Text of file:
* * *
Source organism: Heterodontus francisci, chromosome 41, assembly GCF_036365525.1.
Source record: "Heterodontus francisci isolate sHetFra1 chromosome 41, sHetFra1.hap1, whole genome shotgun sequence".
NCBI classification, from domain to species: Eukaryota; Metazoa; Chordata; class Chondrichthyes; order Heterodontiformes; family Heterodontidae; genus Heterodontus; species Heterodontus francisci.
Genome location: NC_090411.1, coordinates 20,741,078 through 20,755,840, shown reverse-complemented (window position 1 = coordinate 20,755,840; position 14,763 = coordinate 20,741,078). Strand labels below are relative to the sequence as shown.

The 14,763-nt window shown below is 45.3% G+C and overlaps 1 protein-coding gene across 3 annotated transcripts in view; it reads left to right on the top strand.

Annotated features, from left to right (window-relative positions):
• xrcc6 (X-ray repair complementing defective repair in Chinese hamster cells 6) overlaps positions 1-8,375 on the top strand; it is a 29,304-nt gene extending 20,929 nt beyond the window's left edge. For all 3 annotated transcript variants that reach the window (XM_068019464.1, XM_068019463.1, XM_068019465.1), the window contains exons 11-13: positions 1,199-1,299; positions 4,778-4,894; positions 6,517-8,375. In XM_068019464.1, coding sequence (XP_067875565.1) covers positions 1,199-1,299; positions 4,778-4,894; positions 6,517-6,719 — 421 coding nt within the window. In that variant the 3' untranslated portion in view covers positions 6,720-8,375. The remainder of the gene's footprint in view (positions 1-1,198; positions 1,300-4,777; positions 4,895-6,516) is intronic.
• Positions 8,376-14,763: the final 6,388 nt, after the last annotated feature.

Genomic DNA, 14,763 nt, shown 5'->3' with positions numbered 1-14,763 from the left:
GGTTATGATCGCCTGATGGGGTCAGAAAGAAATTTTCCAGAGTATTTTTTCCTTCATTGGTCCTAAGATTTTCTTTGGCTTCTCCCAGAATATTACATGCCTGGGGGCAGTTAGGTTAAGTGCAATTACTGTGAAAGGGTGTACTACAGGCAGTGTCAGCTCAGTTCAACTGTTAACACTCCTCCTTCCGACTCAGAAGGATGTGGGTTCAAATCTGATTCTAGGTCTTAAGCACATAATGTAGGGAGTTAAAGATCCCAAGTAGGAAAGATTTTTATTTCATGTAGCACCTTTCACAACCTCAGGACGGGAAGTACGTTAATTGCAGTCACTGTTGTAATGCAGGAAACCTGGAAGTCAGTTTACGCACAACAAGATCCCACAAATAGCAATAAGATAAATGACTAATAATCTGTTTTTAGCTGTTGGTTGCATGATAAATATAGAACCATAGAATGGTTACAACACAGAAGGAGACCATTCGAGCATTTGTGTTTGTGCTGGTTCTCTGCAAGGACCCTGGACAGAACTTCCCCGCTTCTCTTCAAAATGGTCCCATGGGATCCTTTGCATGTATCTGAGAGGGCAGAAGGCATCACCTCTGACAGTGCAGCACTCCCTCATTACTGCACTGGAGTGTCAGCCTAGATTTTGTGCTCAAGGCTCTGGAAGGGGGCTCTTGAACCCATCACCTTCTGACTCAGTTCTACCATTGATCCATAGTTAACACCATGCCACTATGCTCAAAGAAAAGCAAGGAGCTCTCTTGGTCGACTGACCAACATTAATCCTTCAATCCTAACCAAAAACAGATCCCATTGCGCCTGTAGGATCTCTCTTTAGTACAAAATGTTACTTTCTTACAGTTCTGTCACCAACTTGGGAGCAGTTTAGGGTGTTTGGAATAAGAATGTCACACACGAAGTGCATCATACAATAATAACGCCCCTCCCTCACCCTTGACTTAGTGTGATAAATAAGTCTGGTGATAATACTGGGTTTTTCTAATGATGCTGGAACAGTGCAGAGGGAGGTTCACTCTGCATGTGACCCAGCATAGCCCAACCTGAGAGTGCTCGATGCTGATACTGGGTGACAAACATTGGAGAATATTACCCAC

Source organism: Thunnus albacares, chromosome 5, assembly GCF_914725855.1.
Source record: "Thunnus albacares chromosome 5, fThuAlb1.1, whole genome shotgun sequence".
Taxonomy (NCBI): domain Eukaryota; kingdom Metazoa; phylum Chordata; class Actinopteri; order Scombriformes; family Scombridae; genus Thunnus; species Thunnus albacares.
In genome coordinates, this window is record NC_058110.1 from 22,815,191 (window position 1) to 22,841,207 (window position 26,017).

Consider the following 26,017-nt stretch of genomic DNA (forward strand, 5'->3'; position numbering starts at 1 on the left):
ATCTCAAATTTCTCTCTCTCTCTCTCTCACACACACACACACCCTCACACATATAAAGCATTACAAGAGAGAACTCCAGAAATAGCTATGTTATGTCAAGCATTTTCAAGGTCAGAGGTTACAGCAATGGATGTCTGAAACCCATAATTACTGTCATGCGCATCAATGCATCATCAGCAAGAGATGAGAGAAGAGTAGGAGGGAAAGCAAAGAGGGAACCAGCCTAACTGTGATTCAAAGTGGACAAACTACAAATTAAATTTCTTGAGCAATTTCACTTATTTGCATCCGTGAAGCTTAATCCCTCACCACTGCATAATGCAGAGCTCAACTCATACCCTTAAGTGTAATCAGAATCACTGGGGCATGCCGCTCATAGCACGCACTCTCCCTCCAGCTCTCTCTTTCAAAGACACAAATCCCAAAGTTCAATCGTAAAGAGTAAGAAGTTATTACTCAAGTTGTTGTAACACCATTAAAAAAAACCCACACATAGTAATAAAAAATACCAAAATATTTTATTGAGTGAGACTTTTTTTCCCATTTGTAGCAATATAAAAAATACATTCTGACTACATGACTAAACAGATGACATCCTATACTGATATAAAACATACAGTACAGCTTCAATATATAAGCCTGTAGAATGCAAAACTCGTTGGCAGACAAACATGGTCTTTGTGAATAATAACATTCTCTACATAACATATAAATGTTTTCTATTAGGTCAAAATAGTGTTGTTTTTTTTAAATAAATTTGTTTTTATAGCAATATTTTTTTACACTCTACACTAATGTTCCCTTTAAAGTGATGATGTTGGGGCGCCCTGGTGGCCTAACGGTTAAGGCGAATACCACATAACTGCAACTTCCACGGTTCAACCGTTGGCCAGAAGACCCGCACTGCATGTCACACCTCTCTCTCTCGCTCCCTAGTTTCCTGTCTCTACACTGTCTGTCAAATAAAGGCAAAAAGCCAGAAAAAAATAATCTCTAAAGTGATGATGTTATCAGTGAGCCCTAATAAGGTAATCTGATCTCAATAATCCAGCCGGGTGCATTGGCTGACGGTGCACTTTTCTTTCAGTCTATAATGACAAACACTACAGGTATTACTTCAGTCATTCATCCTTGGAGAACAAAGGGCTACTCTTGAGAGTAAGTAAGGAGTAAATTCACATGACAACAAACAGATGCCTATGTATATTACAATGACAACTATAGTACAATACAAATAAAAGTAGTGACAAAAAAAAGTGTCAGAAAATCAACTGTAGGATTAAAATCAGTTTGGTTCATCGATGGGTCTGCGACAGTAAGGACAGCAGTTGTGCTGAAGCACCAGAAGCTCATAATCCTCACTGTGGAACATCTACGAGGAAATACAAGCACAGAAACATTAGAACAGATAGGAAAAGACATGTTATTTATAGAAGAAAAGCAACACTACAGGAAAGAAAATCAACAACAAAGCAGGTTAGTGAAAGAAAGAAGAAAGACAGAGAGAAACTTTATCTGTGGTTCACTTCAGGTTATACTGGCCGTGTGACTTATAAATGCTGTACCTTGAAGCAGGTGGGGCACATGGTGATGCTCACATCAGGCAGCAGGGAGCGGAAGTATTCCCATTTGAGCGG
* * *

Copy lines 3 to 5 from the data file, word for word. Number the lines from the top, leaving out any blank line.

NCBI classification, from domain to species: Eukaryota; Metazoa; Chordata; class Chondrichthyes; order Heterodontiformes; family Heterodontidae; genus Heterodontus; species Heterodontus francisci.
Genome location: NC_090411.1, coordinates 20,741,078 through 20,755,840, shown reverse-complemented (window position 1 = coordinate 20,755,840; position 14,763 = coordinate 20,741,078). Strand labels below are relative to the sequence as shown.

The 14,763-nt window shown below is 45.3% G+C and overlaps 1 protein-coding gene across 3 annotated transcripts in view; it reads left to right on the top strand.